By Keith Wong

“Twenty months,” says Kabil Monul (not his real name). That’s how long it has been since an industrial accident caused a dislocation of his left shoulder. Only today (in August 2014) has he received an offer from the Ministry of Manpower for compensation for permanent incapacity: a mere two “points”, which translates to only about $1,600.

“But many [kinds of]  work, I don’t think I can do,” Kabil adds. The compensation is supposed to make up for loss of future income — for the rest of his life. It is hard to see how $1,600 is adequate when his left arm is now “no power”.

The shipyard worker was injured in November 2012. “His arm hanging down,” says his friend Shahin while gesturing to indicate how Kabil’s left arm came off the shoulder socket by about five centimetres. Kabil himself was in such pain, “I don’t remember which hospital my company sent me to,” he says in above-average English for a Bangladeshi worker.

About “two or three months” after the accident, when his recovery seemed slower than expected, the doctor told him an MRI scan was needed so that a determination could be made as to where precisely the soft tissue damage was. It would be another six months before this was carried out. “Company don’t want to give guarantee letter,” is how Kabil explains the delay. Without a guarantee of payment, the hospital would not carry out the procedure. It was only resolved after the authorities intervened, he said.

When the MRI results came in, the doctor discussed with him the pros and cons of surgery. That surgery was even indicated suggested that the shoulder might not heal fully by itself. However, the risks were high that the arm might still be no better with surgery, and so Kabil eventually decided against it. Instead, he was put on intensive physiotherapy, with three or four sessions a month. 

“So how is the shoulder and arm now?” I ask.

“Normal time, sit down like here now, no problem,” he says, showing me how he can lift and rotate the arm. The shoulder has regained nearly all its flexibility.  “But when I carry something more than three kilo, pain will come.” It seems as if even this small load stretches his ligaments, causing pain. Maybe there’s also nerve damage.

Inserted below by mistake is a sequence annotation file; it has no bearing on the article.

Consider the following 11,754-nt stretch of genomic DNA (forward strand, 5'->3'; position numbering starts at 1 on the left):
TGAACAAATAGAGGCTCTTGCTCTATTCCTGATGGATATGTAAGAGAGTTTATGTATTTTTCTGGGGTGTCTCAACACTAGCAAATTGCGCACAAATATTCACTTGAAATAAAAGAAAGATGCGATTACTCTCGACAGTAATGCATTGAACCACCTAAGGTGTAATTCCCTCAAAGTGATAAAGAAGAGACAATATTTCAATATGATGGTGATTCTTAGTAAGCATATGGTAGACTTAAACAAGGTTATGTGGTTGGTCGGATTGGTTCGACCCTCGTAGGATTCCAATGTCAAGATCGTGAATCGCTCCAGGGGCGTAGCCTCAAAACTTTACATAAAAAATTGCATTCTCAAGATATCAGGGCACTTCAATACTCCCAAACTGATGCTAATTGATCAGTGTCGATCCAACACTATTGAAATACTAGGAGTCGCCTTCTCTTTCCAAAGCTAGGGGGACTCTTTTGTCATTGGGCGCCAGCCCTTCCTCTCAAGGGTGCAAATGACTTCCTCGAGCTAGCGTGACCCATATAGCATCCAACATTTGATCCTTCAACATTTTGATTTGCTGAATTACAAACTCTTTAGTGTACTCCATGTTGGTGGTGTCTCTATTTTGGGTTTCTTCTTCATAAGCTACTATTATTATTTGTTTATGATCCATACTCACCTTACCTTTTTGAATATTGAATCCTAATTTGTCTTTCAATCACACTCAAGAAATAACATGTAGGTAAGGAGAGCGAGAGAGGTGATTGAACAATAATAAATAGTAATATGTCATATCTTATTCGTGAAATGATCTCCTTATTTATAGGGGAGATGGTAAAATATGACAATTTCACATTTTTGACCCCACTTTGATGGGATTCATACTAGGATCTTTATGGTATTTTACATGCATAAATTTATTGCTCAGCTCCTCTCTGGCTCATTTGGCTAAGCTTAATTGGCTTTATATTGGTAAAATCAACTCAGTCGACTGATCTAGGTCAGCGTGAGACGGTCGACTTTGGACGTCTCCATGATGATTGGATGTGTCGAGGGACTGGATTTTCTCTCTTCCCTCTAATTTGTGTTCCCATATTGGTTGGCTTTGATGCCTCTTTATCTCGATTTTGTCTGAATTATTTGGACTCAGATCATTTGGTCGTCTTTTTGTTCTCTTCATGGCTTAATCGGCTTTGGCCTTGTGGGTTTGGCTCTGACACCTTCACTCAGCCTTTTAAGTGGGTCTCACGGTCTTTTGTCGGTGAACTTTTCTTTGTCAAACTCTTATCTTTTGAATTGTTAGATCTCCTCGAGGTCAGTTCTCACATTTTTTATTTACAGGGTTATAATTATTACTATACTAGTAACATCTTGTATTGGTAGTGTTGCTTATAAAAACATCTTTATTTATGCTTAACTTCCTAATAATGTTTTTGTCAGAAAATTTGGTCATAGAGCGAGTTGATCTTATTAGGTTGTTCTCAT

“Also, I cannot sleep on my left side. If my body press on my left side, also have pain.”

He complains of weakness in the arm, though it may be the indirect result of pain appearing all too readily.

Understandably, his big worry is what work he can perform in the years ahead. He is only 28 years old. “How about taking a course to become a safety supervisor or lifting supervisor?” I suggest, half-pretending to know more about such vocations than I actually do. “Supervisor jobs don’t need much muscle work, do they?”

“Not true,” he gently corrects me. “Lifting supervisor must show workers and riggermen how to do the shackle. Shackle can be quite big one.”And he adds that sometimes the supervisor needs to show his men how to push and manoeuvre loads to get them into the right position for lifting. “All this, arm must have power. No [strength], how to do?”

Money worries are at the top of his mind now. He’s been without income for twenty months. Luckily he has an uncle working in Singapore who has been able to help him out; he has also been getting regular meals and transit cards from TWC2. He says he feels obligated to pay his uncle back, but he can’t even imagine what work he can do to support himself.

From MOM's handbook for assessment of traumatic injuries and occupational diseases for work injury compensation

From MOM’s handbook for assessment of traumatic injuries and occupational diseases for work injury compensation

Why is the offered compensation such a small amount? There is an e-handbook at the MOM website (see http://www.mom.gov.sg/Documents/safety-health/GATIOD-Fifth-Edition.pdf) which provides guidelines for medical practitioners in assessing permanent incapacity, but it is very technical. What it does seem to indicate to a layman is that the assessment is heavily focussed on loss of movement. Weakness is not taken into account. As for pain, the introduction says:

In general, pain is subjective and cannot be measured objectively. Much of the pain associated with a traumatic injury is also temporary in nature. However there can be severe and persistent pain associated with certain injuries and conditions eg nerve injuries, osteo-athritis and spinal injuries which can result in permanent loss of function and restriction of daily activities or job functions…

It then goes on to say that it is “not necessary to give additional awards” for pain. In other words, it should be ignored. This is hard to understand. Pain can be very debilitating. The quick appearance of pain each time Kabil uses his left arm to lift more than three kilos essentially renders the arm useless for any significant work.

Now he has to think long and hard whether to contest the “two percent” compensation offer or accept the measly sum. Or whether to sue the employer under common law.

As we end our interview, he has one request. “Please, not use my name. My family in Bangladesh not fully know what happened.” Evidently, he has one more problem:  how to break the bad news to his family.